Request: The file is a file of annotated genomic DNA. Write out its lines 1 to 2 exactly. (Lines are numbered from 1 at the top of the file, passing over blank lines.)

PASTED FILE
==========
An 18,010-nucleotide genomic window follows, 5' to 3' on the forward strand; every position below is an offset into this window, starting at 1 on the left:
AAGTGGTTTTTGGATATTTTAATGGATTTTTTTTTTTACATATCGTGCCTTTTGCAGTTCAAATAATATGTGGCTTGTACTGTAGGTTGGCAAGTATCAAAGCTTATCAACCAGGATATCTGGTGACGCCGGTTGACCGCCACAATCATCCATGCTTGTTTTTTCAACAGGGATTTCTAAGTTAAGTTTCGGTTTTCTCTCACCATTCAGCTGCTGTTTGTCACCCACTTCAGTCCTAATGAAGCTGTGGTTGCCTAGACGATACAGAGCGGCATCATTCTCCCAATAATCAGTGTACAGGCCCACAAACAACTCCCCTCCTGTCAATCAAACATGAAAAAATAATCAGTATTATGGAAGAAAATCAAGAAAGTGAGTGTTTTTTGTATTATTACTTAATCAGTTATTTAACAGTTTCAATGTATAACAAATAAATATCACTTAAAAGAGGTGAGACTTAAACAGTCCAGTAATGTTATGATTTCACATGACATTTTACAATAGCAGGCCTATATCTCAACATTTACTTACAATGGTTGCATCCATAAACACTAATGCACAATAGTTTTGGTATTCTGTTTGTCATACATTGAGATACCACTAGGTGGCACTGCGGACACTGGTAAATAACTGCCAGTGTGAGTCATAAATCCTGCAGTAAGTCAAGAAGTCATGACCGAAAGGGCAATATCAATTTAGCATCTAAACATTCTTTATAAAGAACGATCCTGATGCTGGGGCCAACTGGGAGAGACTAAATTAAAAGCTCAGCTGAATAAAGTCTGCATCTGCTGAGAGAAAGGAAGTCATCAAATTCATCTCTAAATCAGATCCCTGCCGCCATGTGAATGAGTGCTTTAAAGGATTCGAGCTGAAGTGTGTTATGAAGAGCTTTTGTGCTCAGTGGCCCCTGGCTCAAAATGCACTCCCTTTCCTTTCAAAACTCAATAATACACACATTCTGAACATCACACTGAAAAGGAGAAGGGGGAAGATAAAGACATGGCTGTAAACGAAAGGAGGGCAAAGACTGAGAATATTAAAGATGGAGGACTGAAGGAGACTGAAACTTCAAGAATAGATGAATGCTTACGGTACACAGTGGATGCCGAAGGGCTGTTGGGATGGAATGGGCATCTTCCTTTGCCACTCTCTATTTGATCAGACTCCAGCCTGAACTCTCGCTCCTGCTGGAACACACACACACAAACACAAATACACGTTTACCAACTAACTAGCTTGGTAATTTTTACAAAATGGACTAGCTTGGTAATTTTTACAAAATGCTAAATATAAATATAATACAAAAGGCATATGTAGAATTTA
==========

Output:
An 18,010-nucleotide genomic window follows, 5' to 3' on the forward strand; every position below is an offset into this window, starting at 1 on the left:
AAGTGGTTTTTGGATATTTTAATGGATTTTTTTTTTTACATATCGTGCCTTTTGCAGTTCAAATAATATGTGGCTTGTACTGTAGGTTGGCAAGTATCAAAGCTTATCAACCAGGATATCTGGTGACGCCGGTTGACCGCCACAATCATCCATGCTTGTTTTTTCAACAGGGATTTCTAAGTTAAGTTTCGGTTTTCTCTCACCATTCAGCTGCTGTTTGTCACCCACTTCAGTCCTAATGAAGCTGTGGTTGCCTAGACGATACAGAGCGGCATCATTCTCCCAATAATCAGTGTACAGGCCCACAAACAACTCCCCTCCTGTCAATCAAACATGAAAAAATAATCAGTATTATGGAAGAAAATCAAGAAAGTGAGTGTTTTTTGTATTATTACTTAATCAGTTATTTAACAGTTTCAATGTATAACAAATAAATATCACTTAAAAGAGGTGAGACTTAAACAGTCCAGTAATGTTATGATTTCACATGACATTTTACAATAGCAGGCCTATATCTCAACATTTACTTACAATGGTTGCATCCATAAACACTAATGCACAATAGTTTTGGTATTCTGTTTGTCATACATTGAGATACCACTAGGTGGCACTGCGGACACTGGTAAATAACTGCCAGTGTGAGTCATAAATCCTGCAGTAAGTCAAGAAGTCATGACCGAAAGGGCAATATCAATTTAGCATCTAAACATTCTTTATAAAGAACGATCCTGATGCTGGGGCCAACTGGGAGAGACTAAATTAAAAGCTCAGCTGAATAAAGTCTGCATCTGCTGAGAGAAAGGAAGTCATCAAATTCATCTCTAAATCAGATCCCTGCCGCCATGTGAATGAGTGCTTTAAAGGATTCGAGCTGAAGTGTGTTATGAAGAGCTTTTGTGCTCAGTGGCCCCTGGCTCAAAATGCACTCCCTTTCCTTTCAAAACTCAATAATACACACATTCTGAACATCACACTGAAAAGGAGAAGGGGGAAGATAAAGACATGGCTGTAAACGAAAGGAGGGCAAAGACTGAGAATATTAAAGATGGAGGACTGAAGGAGACTGAAACTTCAAGAATAGATGAATGCTTACGGTACACAGTGGATGCCGAAGGGCTGTTGGGATGGAATGGGCATCTTCCTTTGCCACTCTCTATTTGATCAGACTCCAGCCTGAACTCTCGCTCCTGCTGGAACACACACACACAAACACAAATACACGTTTACCAACTAACTAGCTTGGTAATTTTTACAAAATGGACTAGCTTGGTAATTTTTACAAAATGCTAAATATAAATATAATACAAAAGGCATATGTAGAATTTA